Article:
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How Active Adults Can Better Manage Their Macronutrient Intake



How Active Adults Can Better Manage Their Macronutrient Intake

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Whether you want to run a faster marathon or simply shed a few pounds, a healthy diet is essential. But with so much conflicting wellness information out there, it can be hard to know how to fuel your body. Should you fast every morning and eat keto, or skip animal protein and eat vegan?

The truth is, there’s no one-size-fits-all program that works for everybody. Instead of following dogmatic diet rules, active adults should focus on meeting their macronutrient needs.

Macronutrients, or “macros,” are the essential nutrients your body must have to stay healthy. These include protein, carbohydrates, and fat. Eating the correct amount of each can help you improve your health and meet your fitness goals. This article will take a closer look at each macronutrient and provide helpful tips to make managing your macros easier.

Types of Macronutrients


Protein helps you build muscle, maintain strong bones, create hormones, and regulate your metabolism. This essential macronutrient is found in animal products like meat and eggs and in some plants like seeds and legumes. Vegans and vegetarians may struggle to hit their daily protein goals since vegetable protein sources are lower in protein than animal-based sources. For this reason, it’s recommended that meat avoiders incorporate plant-based protein powder into their diet to ensure they consume enough protein.

While there is some debate about how much protein is enough, most experts agree that the average person should aim for .8 grams per kilogram of body weight daily. However, extremely active individuals should increase their protein intake to 1.2 to 2 grams per kilogram each day. That’s because muscles and connective tissues are strained and broken down during exercise. Adequate protein intake helps muscles repair themselves, coming back stronger.


Carbohydrates are your body’s primary energy source. In the body, carbs are broken down into glucose, which is then used to fuel tissues, cells, and organs. While low-carbohydrate diets may be trendy, failing to eat enough carbs can cause fatigue and trouble concentrating. You can find healthy carbohydrates in fruit, beans, legumes, whole grains, and vegetables.

While the keto diet reduces followers’ carb intake to fewer than 50 grams daily, that’s far too low for most individuals. The average person should try to get 45%-65% of their daily calories from carbohydrates. Endurance athletes like runners and bikers may want to increase their carb intake the week leading up to an event. This helps to increase the amount of energy stored in muscles, improving stamina and athletic performance.


Like carbohydrates, fat sometimes gets a bad rap. However, dietary fat is essential for your body to function properly. Adequate fat consumption helps support cell function, provides energy, and improves satiety.

There are two main kinds of fats, saturated and unsaturated. Saturated fats, which solidify at room temperature, can be found in animal protein, tropical nuts, and seeds. Unsaturated fats exist in liquid form at room temperature and can be found in many plants and fish.

Most people, including athletes, should try to get 20%-30% of their calories from fat each day. When consuming fat, opt for unsaturated over saturated. Diets rich in unsaturated fats have been shown to boost good cholesterol and decrease bad cholesterol, reducing your risk of heart disease and stroke.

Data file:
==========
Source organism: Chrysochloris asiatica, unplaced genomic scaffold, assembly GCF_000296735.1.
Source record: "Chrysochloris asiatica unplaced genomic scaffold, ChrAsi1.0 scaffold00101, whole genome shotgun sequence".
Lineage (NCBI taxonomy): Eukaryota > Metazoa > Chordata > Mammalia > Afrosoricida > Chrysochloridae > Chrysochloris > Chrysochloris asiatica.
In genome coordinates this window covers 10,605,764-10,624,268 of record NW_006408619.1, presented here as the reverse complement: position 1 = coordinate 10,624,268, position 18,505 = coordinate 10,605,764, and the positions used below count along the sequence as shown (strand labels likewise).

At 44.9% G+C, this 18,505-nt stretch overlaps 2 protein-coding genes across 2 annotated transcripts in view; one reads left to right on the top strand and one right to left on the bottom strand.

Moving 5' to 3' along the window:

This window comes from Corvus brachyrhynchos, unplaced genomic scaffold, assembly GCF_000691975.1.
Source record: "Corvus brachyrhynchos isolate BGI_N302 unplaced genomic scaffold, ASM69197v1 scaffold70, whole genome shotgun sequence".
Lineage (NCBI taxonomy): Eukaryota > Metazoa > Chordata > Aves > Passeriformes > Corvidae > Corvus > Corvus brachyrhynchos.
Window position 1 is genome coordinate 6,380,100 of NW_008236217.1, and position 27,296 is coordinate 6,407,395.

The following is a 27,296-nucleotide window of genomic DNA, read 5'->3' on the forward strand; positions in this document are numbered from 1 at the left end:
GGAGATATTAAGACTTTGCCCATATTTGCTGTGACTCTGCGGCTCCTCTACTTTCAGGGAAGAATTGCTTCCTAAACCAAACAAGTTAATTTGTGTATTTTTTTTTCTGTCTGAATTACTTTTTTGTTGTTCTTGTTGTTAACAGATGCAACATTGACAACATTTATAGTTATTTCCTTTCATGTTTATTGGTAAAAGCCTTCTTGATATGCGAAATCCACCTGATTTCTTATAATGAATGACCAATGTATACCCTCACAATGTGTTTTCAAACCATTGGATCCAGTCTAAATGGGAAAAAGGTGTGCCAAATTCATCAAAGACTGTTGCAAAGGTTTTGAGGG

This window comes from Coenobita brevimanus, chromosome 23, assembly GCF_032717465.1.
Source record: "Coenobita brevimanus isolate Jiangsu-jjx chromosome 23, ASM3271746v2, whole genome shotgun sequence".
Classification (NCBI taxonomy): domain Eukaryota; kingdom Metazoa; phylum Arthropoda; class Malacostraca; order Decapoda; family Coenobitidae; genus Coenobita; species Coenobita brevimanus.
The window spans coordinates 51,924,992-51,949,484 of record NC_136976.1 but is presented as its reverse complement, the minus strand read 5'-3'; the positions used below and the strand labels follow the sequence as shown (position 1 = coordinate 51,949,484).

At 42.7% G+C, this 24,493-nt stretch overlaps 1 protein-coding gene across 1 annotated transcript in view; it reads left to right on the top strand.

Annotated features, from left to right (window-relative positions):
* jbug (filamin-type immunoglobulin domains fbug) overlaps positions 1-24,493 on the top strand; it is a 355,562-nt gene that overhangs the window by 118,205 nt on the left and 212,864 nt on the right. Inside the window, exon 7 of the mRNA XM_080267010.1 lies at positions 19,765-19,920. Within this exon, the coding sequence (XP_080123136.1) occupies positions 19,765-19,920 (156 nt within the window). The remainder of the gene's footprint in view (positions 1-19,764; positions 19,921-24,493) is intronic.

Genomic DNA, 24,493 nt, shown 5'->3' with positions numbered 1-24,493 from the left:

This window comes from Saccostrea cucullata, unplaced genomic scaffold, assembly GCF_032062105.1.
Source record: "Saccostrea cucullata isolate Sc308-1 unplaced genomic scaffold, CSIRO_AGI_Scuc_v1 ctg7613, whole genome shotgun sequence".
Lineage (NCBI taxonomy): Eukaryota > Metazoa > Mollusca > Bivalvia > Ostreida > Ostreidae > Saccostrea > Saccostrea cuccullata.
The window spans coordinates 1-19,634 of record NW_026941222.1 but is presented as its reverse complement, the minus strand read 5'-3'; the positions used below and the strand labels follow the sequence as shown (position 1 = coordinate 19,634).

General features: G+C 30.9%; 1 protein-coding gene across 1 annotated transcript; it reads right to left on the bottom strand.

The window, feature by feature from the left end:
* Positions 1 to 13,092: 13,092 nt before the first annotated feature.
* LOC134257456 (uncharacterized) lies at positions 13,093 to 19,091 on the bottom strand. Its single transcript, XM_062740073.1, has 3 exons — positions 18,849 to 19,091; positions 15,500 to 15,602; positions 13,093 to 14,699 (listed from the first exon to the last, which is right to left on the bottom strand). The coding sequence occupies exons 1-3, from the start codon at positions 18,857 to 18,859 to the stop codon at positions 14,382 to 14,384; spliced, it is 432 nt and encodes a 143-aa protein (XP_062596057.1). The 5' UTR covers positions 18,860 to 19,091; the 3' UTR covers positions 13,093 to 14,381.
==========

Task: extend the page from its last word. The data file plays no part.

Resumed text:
Tips for Managing Macros to Hit Fitness Goals

You now understand what macronutrients are and how much of each you need daily. But how do you incorporate this eating style into your life? Here are a couple of tips to get you started.

Let Go of Perfectionism

Many macro counters meticulously track everything they eat, weighing their food and counting their calories. Not only is this unsustainable, but it can also harm your relationship with food. Research shows that calorie counting can trigger disordered eating symptoms. These may include low-self esteem, increased risk of anxiety and depression, and rapid weight loss or weight gain.

Instead of tracking everything you eat, let go of perfectionism and practice gentle nutrition. Gentle nutrition focuses on making food choices that fill you with joy and honor your physical health. Knowing how many macronutrients you should eat each day can help guide your eating habits; it shouldn’t be a cause of stress.

Do Meal Prep Ahead of Time

When life gets busy, it can be hard to make healthy choices. If you don’t have nourishing meals readily available, you may be tempted to choose unhealthy ones instead. Taking time on Sunday to prepare meals for the week will make it easier to reach for healthy options on hectic days.

When meal prepping, use your hand as a guide to measure your macros. This measurement doesn’t need to be perfect; it simply helps guide your portion sizes. One serving of protein should be about the size of your palm. One serving of carbohydrates should be about the size of a cupped hand, and one serving of fat should be thumb-sized. Top that off with unlimited veggies, and you’ve got a nourishing meal!

To make the most of your fitness efforts, it’s important to pair exercise with proper nutrition. However, this doesn’t mean you need to follow a restrictive diet. Understanding your macronutrient needs can help guide your nutrition decisions, ensuring you’re eating the proper food to fuel your training.

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